MANILA, Philippines — In what is touted to be the biggest Mango Sago ever made, roughly 150 kilos of ripe mangoes were used to make this record-breaking sweet and tangy, creamy dessert.
“We removed and balled the flesh at the center of the fruit,” said chef Richard Hao, who, together with his culinary students from the University of San Jose-Recoletos, prepared the popular summer cooler. “We scraped the pulp from the seed, pureed and mixed this with condensed milk, all-purpose cream and powdered sugar. We then added big balls of sago to the mix, which looked better in the kawa than the usual tiny tapioca pearls.”
The kawa, or large cauldron that they used, was four feet deep and six feet in diameter.
Megaworld Cebu Properties president Noli Hernandez (center) with (from left) Gelena Asis-Dimpas of the Department of Tourism and Marina Hermoso of the Department of Agriculture
This was one of the highlights of the first-ever Cebu Mangoes Festival, which was held at The Mactan Newtown in Lapu-Lapu City, Cebu, on the last weekend of May. Organized by Megaworld Corporation in partnership with the Lapu-Lapu City Tourism Office, it was a celebration of one of Cebu’s top products: its popular and well-loved sweet mangoes.
A ceremonial mangopicking led by Megaworld Cebu Properties president Noli Hernandez, together with officials from the Department of Tourism and Department of Agriculture, opened the two-day festival. This was followed by lively street dancing to a catchy, newly minted Mangoes Festival tune and chant. There were live performances by top Cebu bands and DJs.
On the second night, the creations of fashion designer Dexter Alazas —“Hablonuevo,” a mango-inspired hablon collection — was presented in an hour-long show that was open to the public. A grand fireworks display capped both nights of the Cebu Mangoes Festival.
Chef Richard Hao (3rd from right) together with his culinary students from the University of San Jose- Recoletos prepare the biggest Mango Sago using 150 kilos of ripe mangoes.
Yes, the festival’s name is in the plural (i.e. mangoes) since, as it was explained to us, it refers not to just one but to different varieties of mangoes. At the Mangoes Bazaar that was held during the festival, so-called “mango-preneurs” from all over Cebu gathered and sold a wide variety of mango-related products. There were packaged dried yellow and green mangoes, as well as vacuum-packed pickled mangoes, mango floats, mango sago drinks and even a free tasting of a Mango Passion cocktail made with one part mango juice, one part Emperador light and one part lime juice.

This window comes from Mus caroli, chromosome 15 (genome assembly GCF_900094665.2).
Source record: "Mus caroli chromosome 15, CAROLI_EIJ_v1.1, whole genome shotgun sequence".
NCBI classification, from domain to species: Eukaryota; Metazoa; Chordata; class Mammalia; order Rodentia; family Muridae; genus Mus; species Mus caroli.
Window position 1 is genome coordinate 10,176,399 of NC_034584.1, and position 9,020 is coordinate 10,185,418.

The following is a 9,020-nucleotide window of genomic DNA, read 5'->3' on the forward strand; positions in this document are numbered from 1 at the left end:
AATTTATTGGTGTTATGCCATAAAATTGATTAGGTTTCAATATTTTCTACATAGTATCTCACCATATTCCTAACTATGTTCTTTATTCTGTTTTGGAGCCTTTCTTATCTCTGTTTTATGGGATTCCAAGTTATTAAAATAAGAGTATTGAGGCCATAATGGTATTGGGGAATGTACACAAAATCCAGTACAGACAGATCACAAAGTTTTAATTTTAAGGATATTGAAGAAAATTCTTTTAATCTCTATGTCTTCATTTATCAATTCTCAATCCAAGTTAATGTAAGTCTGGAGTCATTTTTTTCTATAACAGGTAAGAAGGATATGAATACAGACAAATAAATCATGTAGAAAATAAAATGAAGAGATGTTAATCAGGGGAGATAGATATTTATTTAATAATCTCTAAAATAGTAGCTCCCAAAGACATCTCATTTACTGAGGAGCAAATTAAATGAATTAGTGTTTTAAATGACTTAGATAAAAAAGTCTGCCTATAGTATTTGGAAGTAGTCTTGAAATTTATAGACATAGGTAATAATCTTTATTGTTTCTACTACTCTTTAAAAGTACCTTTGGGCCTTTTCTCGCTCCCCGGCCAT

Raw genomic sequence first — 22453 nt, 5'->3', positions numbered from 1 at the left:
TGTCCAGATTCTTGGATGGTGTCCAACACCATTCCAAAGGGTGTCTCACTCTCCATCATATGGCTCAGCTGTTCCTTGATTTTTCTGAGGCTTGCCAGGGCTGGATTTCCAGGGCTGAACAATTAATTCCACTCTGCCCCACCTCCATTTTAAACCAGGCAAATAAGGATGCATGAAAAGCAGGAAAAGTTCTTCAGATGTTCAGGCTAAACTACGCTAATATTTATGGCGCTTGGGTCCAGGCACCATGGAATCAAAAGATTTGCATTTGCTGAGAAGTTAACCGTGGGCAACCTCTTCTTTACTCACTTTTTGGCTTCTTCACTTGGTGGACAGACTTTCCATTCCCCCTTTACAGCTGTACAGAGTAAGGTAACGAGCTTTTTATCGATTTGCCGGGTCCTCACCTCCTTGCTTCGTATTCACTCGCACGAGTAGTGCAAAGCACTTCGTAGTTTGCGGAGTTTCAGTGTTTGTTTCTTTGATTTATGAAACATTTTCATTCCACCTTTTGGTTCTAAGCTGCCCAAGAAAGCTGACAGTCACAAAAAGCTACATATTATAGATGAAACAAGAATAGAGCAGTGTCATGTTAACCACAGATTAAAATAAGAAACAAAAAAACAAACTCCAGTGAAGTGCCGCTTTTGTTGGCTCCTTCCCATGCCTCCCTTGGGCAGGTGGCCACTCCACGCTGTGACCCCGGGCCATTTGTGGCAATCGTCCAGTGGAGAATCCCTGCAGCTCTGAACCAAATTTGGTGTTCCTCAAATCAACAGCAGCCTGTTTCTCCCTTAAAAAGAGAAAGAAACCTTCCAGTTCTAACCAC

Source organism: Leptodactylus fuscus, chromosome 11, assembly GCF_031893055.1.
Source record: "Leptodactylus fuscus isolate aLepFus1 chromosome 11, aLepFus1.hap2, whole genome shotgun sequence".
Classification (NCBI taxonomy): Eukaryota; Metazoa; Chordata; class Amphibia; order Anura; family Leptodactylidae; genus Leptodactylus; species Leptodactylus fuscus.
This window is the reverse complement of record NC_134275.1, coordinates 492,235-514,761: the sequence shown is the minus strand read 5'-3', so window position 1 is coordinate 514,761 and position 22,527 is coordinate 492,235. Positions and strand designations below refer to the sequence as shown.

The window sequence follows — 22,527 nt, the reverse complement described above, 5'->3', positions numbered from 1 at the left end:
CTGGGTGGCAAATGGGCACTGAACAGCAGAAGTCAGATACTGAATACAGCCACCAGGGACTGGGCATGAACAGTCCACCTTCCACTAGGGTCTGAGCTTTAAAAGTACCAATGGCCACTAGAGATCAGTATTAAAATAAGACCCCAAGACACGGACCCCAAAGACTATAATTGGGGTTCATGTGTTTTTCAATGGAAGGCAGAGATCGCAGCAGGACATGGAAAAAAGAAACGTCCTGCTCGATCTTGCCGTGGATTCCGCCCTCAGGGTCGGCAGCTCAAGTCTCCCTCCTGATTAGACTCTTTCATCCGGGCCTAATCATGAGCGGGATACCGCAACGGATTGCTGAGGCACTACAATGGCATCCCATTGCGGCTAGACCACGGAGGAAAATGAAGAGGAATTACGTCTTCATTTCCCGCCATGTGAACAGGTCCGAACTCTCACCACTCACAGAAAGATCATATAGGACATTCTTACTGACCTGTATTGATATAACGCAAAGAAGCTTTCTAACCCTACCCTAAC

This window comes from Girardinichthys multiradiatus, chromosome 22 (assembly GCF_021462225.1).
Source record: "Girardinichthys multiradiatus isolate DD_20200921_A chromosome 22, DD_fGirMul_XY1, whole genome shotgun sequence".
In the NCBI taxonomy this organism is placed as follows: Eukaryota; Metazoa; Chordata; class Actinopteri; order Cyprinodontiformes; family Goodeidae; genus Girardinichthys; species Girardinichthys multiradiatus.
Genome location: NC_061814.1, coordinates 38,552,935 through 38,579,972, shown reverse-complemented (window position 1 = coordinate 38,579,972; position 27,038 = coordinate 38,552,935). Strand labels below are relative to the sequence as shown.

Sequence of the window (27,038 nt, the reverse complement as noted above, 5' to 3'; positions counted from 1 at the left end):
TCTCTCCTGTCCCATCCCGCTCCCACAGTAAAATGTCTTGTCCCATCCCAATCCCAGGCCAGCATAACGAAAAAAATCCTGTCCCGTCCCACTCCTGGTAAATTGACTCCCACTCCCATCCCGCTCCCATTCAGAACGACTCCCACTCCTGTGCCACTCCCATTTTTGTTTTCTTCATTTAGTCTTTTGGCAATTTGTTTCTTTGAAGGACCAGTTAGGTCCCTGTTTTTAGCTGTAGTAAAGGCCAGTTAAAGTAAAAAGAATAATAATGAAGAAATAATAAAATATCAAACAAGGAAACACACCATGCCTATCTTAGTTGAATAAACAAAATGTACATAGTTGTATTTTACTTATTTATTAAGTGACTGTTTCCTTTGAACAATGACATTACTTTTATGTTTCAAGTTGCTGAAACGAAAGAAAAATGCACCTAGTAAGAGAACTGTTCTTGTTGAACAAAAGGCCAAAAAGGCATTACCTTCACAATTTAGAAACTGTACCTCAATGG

“Essentially, we just found something to celebrate,” Hernandez said. Less than a decade ago, over 200 mango seedlings were planted along Newtown Boulevard, which was to become the main road within Megaworld’s new 30-hectare township in Lapu-Lapu City, Mactan.
“Our chairman, Dr. Andrew Tan, wanted to grow mango trees in the townships since Cebu is well known for its mangoes,” Hernandez relates. “Nowhere else will you find these many trees in the center of a large urban area like this, at the center of a township like this, and that is what makes it wonderful and unique.”
There was lively street dancing to a catchy, new Mangoes Festival tune and chant.
Three years ago, they had their first harvest of more than 700 kilos. The following year, the harvest yielded 5,000 kilos. This year, they expect to harvest over 10,000 kilos. There is a special team dedicated solely to taking care of the fruit-bearing trees. Harvest season is during the months of May and June.
“This can be more than a mangoes festival,” said Gelena Asis-Dimpas, chief tourism operations officer of the Tourism Development Planning office of DOT Region 7. “We’d like to stick with the mango theme. It’s something we care about. It’s supported by our own culture; by the way we do things in Cebu. It’s our own produce. It is aligned with the department’s farm tourism program, which gives support to the farm-to-table concept. We would like to connect mango growers to the food outlets where mango dishes can be developed using freshly picked mangoes from the farms as one of their main ingredients.”
Most mango trees are found in the mountains, outside the city. “Many of the trees are found in the backyards of small farmers, with only about four to six trees each,” noted Department of Agriculture, Region 7 regional technical director Marina Hermoso, who advocates going back to basics such as backyard gardening. “But when pooled together with their neighbors, they can gather a substantial harvest.”
Ceremonial mango picking led by officers of Megaworld Cebu Properties together with Department of Tourism and Department of Agriculture officials
“We can also offer visitors organized visits to the mango farms,” Asis-Dimpas adds.
“We can bring them up to our barangays, just about 45 minutes away from the city. We would like to tap the mango growers to become farm tourism operators, because when they become one, they will open their doors to visitors who will appreciate how the mangoes are grown, bear fruits, harvested and processed into food and souvenir items that are all mango-related. There is so much that we would like to do with this. This is just the start.”
Hernandez says that for him, it’s not just about the mangoes. “It’s a celebration of summer. It reminds me of my childhood. Many of us have memories of having fun, climbing trees and picking its fruits. This is typical of life in the tropics.”
It is said that the greatness of a culture can be found in its festivals. These are happy occasions celebrated in community. The Cebu Mangoes Festival is envisioned to be a province-wide annual summer celebration.
“If you missed it this year, we will have it again next year, and you can expect it to be even bigger,” Hernandez said, with the smile of someone who knows a genuinely good thing when he sees one.
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